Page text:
Archive for the ‘Police & Crime’ Category

CHP investigating shooting of two people on Hwy 4 in Pittsburg Thursday night

Saturday, May 8th, 2021

A shooting occurred on westbound SR-4, west of Railroad Avenue at around 10:00 PM Thursday night, May 6, 2021. A driver and his passenger were shot at in what appears to be an attempted road rage incident. The driver and passenger sustained non-life-threatening injuries as a result of this shooting and were transported to a local hospital for treatment. The unknown suspect fled the scene in an unknown vehicle subsequent to the shooting.

Detectives assigned to CHP – Golden Gate Division Special Investigations Unit (SIU) are actively investigating this shooting. Our detectives are requesting assistance from the public in gathering the details surrounding this incident. If you or anyone you know have any information that might be helpful, please call the CHP Investigative Tipline at 707.917.4491.

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Teen girl shot, killed in Antioch Friday night

Saturday, May 8th, 2021

By Lieutenant John Fortner, Antioch Police Department Investigations Bureau

On Friday,  May 7, 2021, at approximately 6:02 PM, Antioch police officers responded to the 3300 block of Sunset Lane for a female that was shot.

Numerous officers responded to the scene. When officers arrived, they located a female victim face down in a residential front yard suffering from one gunshot wound to the chest. Evidence at the scene indicated the shooting occurred outdoors. Officers immediately began administering first aid and called for emergency fire department and AMR paramedics.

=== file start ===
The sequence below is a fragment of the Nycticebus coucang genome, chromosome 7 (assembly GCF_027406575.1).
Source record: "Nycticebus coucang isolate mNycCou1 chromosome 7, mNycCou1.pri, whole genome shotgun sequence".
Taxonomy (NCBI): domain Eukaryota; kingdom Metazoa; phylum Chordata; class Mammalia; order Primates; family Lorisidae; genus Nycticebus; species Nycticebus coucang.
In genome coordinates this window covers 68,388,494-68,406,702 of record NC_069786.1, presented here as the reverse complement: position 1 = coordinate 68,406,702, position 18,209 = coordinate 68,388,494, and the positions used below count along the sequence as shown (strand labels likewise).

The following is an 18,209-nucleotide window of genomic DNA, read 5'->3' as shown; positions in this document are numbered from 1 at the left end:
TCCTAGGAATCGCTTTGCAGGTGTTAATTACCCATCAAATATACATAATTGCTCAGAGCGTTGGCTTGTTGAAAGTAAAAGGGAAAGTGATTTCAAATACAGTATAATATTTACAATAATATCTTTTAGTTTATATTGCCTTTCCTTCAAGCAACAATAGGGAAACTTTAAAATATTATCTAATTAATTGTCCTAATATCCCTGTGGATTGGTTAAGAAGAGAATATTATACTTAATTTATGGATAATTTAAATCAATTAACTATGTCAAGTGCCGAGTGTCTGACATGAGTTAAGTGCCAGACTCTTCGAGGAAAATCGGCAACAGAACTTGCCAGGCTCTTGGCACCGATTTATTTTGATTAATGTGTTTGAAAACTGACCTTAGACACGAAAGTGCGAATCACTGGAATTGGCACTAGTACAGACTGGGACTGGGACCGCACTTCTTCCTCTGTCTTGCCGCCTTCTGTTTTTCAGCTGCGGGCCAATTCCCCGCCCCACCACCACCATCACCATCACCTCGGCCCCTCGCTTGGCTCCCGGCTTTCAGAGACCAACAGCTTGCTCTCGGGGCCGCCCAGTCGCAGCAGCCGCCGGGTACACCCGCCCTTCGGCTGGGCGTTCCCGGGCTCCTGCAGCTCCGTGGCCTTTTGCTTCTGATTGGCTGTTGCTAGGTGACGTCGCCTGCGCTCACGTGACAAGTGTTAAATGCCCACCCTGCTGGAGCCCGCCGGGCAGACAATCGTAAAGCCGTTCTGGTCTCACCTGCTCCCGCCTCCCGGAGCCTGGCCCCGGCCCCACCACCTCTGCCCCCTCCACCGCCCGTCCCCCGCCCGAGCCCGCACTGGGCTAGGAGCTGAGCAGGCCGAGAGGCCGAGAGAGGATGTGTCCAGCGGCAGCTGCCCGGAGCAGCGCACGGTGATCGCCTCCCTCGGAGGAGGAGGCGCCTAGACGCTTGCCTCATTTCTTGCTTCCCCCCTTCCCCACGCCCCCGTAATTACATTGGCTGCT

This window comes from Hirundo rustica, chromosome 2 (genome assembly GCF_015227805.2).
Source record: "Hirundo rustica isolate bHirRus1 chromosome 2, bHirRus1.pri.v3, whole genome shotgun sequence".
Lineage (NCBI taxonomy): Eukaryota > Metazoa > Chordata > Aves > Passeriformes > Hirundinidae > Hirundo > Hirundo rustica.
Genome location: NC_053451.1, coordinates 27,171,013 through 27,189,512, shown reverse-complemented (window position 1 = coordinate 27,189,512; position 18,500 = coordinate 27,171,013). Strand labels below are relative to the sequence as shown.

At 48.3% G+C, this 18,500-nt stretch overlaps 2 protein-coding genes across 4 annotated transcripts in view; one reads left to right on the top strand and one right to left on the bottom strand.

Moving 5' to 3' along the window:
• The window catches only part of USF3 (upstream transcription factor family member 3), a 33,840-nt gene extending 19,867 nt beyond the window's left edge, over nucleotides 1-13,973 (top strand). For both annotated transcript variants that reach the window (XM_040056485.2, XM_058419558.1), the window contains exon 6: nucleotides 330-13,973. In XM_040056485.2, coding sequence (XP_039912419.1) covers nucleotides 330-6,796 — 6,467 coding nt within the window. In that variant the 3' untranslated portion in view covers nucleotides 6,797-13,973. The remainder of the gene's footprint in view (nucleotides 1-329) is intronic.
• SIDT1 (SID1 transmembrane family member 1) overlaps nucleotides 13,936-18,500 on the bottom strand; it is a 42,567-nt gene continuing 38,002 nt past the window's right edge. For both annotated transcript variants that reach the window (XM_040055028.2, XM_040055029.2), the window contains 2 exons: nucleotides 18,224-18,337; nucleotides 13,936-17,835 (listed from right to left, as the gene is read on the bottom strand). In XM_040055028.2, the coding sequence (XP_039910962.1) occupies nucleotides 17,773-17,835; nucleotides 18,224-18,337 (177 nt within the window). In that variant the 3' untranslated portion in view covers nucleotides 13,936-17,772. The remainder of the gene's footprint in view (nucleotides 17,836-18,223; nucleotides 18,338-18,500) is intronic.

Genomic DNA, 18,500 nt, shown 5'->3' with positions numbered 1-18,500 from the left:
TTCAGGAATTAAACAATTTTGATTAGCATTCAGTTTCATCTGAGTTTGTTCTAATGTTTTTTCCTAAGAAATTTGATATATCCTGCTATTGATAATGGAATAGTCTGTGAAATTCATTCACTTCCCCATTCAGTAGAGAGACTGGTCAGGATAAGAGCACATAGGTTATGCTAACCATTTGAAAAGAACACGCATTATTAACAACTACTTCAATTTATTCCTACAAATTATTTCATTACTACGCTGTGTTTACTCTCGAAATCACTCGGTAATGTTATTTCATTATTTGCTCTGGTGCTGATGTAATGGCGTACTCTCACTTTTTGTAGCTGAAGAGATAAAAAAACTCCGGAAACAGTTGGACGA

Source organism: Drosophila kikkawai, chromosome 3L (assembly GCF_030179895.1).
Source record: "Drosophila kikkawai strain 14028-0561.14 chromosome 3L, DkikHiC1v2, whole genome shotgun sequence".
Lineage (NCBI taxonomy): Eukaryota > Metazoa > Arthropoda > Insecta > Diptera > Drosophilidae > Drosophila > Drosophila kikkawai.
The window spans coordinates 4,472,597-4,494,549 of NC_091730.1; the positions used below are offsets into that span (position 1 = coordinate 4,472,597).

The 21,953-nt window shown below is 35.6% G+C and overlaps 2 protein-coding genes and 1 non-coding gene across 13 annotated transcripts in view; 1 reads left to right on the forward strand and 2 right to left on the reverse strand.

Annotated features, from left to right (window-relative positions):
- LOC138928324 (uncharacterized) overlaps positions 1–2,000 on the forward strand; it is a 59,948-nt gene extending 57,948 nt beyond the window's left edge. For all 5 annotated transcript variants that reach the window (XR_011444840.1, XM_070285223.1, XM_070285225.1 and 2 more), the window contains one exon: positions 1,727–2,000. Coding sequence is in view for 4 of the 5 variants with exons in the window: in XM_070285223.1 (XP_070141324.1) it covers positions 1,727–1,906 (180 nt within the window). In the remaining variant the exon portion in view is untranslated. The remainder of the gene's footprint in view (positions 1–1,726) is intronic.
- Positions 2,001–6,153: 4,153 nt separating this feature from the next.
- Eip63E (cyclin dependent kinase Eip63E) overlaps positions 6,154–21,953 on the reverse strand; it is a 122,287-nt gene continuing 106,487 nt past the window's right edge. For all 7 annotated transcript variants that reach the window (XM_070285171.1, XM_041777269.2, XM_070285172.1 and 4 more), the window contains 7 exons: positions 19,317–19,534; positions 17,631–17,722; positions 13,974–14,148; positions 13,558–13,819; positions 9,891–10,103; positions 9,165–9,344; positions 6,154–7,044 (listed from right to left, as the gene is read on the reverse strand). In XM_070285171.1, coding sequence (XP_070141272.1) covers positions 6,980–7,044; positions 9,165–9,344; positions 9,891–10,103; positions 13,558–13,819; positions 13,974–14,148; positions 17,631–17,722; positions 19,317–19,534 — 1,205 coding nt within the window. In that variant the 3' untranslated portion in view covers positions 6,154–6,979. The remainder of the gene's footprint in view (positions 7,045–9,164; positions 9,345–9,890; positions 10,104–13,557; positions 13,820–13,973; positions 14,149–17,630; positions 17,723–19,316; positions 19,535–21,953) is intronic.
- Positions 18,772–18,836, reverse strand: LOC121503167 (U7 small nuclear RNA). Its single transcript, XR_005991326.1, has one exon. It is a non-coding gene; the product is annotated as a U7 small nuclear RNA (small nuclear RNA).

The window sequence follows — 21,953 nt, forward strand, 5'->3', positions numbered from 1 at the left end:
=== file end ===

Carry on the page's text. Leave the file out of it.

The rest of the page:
Unfortunately, the female victim succumbed to her injuries and she was pronounced deceased at the scene. The suspect(s) fled the scene and have not been contacted. Currently, there are no suspect leads.

Antioch Police Department’s Crime Scene Investigators and detectives with the Violent Crimes and Special Operations Units responded to the scene and took over the investigation.

Currently, detectives are contacting witnesses and working to identify any suspects or persons-of-interest. The investigation is still active, and evidence is being collected and evaluated.

Anyone with information is asked to call the Antioch Police Department non-emergency line at (925) 778-2441, or Detective Thomas Smith at (925) 779-6876. You may also text-a-tip to 274637 (CRIMES) using the key word ANTIOCH.

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Mayor, councilwoman, parks commission chair propose programs for Antioch youth, reducing gun violence, ammunition storage ordinance

Thursday, May 6th, 2021

Antioch Mayor Lamar Thorpe speaks at a press conference about youth programs and violence prevention, in front of the Antioch Community Center at Prewett Family Park, on Thursday, May 6, 2021.

By Allen Payton

During a press conference Thursday morning, Antioch Mayor Lamar Thorpe, along with District 1 Councilwoman Tamisha Torres-Walker and Parks and Recreation Commission Chair Marie Arce, introduced several proposals for youth programs, including summer and after school jobs and internships, as well as more school safety staff and an ordinance on keeping ammunition separate from guns in the home. (See complete video of press conference it begins at the 1:55 mark)

Thorpe first introduced the city’s new Parks and Recreation Department director, Brad Helfenberger.

“I worked for the City of Emeryville creating new programs for youth,” he said. “I look forward to working with the city council in investing in our youth.”

Thorpe then spoke about youth in the community.

“Antioch is the second largest city in our county and growing because of youth,” he said. “Kids under age 18 make up a third of Antioch’s population.”